In Pope Benedict XVI’s Encyclical, Charity in Truth, he taught that: To love someone is to desire that person’s good and to take effective steps to secure it (Caritas in veritate, 7). Thus, in order for our charitable activity to be truly Catholic, in addition to desiring the person’s good, our actions must take effective steps to secure it.
But what is the person’s good? Ultimately it is that they come to know Jesus Christ and his Church, which Blessed Paul VI spoke of as our preeminent responsibility in regards to charity (Apostolicam actuositatem, 3). Cardinal Ratzinger (before becoming Benedict XVI) put it this way: As disciples of Jesus Christ, we have to give men what they most need – communion with the living God (Gospel, Catechesis, Catechism, p. 41). Elsewhere he noted that: Everything depends upon intimate friendship with Jesus, so that the most urgent priority, he said, is to foster the growth of a personal relationship with him (Jesus of Nazareth Vol I, p. xii and p. xxiv).
So the first good that our charitable activities must take effective steps to secure is the recipient’s growth in a personal relationship with Jesus Christ and his Church.
The next good that our charity must work to effectively secure is the recipient’s freedom and dignity through their gradual acceptance of personal responsibility. This runs counter to much popular thought in our culture today, but the Church has always been clear regarding it: Being out of work or dependent on public or private assistance for a prolonged period undermines the freedom and creativity of the person and his family and social relationships, causing great psychological and spiritual suffering (Benedict XVI, Caritas in veritate, 25). Anything that undermines freedom and causes great psychological and spiritual suffering is clearly not securing the person’s good, regardless of what the underlying motives for it may be.
Thus the Church teaches that: Help [must] be given in such a way that the recipients may gradually be freed from dependence on outsiders and become self-sufficient (Apostolicam actuositatem, 8).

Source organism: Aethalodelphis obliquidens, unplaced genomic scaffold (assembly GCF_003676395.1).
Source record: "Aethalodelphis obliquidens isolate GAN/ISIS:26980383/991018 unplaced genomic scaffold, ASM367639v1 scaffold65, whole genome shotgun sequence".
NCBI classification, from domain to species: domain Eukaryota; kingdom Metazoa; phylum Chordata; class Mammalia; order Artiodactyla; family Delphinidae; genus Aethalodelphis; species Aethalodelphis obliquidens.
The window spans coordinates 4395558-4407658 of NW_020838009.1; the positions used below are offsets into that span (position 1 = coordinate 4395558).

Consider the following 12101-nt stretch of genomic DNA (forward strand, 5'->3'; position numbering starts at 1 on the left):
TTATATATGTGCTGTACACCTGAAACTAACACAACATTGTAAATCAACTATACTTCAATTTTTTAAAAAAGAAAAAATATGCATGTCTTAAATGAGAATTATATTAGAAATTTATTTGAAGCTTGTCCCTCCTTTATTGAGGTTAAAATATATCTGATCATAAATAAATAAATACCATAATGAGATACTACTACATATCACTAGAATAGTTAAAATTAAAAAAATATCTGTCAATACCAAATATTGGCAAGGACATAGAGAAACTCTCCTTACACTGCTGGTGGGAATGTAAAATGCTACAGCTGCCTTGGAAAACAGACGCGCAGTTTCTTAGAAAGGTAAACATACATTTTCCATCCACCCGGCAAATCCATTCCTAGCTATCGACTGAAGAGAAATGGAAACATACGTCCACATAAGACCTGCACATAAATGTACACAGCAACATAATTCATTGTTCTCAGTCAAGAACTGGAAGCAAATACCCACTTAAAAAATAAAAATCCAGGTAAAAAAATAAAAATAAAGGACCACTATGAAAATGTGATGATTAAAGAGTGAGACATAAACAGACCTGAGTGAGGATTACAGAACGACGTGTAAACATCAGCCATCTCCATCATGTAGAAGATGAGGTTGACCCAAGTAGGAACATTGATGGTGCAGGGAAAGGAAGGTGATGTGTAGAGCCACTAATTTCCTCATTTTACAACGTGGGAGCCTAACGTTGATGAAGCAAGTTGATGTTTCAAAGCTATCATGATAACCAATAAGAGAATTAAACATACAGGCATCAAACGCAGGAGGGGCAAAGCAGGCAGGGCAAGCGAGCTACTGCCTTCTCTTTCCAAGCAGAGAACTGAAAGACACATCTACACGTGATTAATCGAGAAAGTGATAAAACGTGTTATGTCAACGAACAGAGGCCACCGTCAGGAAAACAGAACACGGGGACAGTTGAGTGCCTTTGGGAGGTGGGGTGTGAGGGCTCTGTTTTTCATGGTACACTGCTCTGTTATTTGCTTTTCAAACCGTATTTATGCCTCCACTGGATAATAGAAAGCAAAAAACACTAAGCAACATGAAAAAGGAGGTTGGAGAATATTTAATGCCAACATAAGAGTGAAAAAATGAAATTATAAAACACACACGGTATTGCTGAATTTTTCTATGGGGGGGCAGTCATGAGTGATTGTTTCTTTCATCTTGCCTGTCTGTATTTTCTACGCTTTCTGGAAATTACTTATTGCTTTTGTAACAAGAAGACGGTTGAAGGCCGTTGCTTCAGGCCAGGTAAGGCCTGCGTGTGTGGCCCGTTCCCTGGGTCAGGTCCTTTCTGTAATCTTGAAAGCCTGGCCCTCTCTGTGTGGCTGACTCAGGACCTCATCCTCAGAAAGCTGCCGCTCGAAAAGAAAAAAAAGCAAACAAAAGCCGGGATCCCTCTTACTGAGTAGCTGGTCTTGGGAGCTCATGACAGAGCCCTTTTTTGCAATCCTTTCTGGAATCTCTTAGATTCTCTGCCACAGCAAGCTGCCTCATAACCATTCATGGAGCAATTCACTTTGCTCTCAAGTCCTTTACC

Anything that stops short of this is not true Catholic charity. Thus, St. John Paul II observed that: The Church has always been present and active among the needy, offering them material assistance in ways that neither humiliate nor reduce them to mere objects of assistance, but which help them to escape their precarious situation by promoting their dignity as persons (Centesimus annus, 49).
This led Benedict XVI to note: Assistance … is always designed to achieve their emancipation, because it fosters freedom and participation through assumption of responsibility (Caritas in veritate, 57).
A great example of this type of genuinely Catholic charity in the Archdiocese of Denver is the Julia Greeley Home. It is a residential program for homeless women that seeks to help the women move beyond homelessness and to rediscover their dignity and independence as daughters of God. It enables them to develop the practical skills and confidence necessary to re-enter the world as independent, self-sufficient women (www.juliagreeleyhome.org), thus meeting all the above criteria.
In emergency circumstances our responsibility is to take the necessary actions to save a person’s life and remove him or her from situations of grave danger. Sadly, many of our persecuted brethren throughout the world are facing such circumstances today, including martyrdom. This requires a modern version of the corporal work of mercy “to ransom the captives.” One Catholic charity that is doing much needed work in this area is the Knights of Columbus through their Christian Refugee Relief fund (www.kofc.org/en/christianRelief/hope).
In light of the Church’s teachings we have a responsibility to support those charities that are fully Catholic in their approach – those that seek to foster the individual’s growth in a personal relationship with Jesus and his Church and those that work to gradually free recipients from dependence on either private or public assistance. These are the charities that effectively promote the recipient’s dignity as children of God and deliver them from the psychological and spiritual suffering that long-term dependence on such assistance causes. We are blessed in Denver to have effective options like the Julia Greeley Home and the Knights of Columbus Christian Refugee Relief fund to support with our charitable contributions.
John LaBarbara is an author, speaker, adjunct professor of Scripture and Apologetics, and Founder of the Center for Advanced Leadership Consulting and Catechetics (CALC Inc.)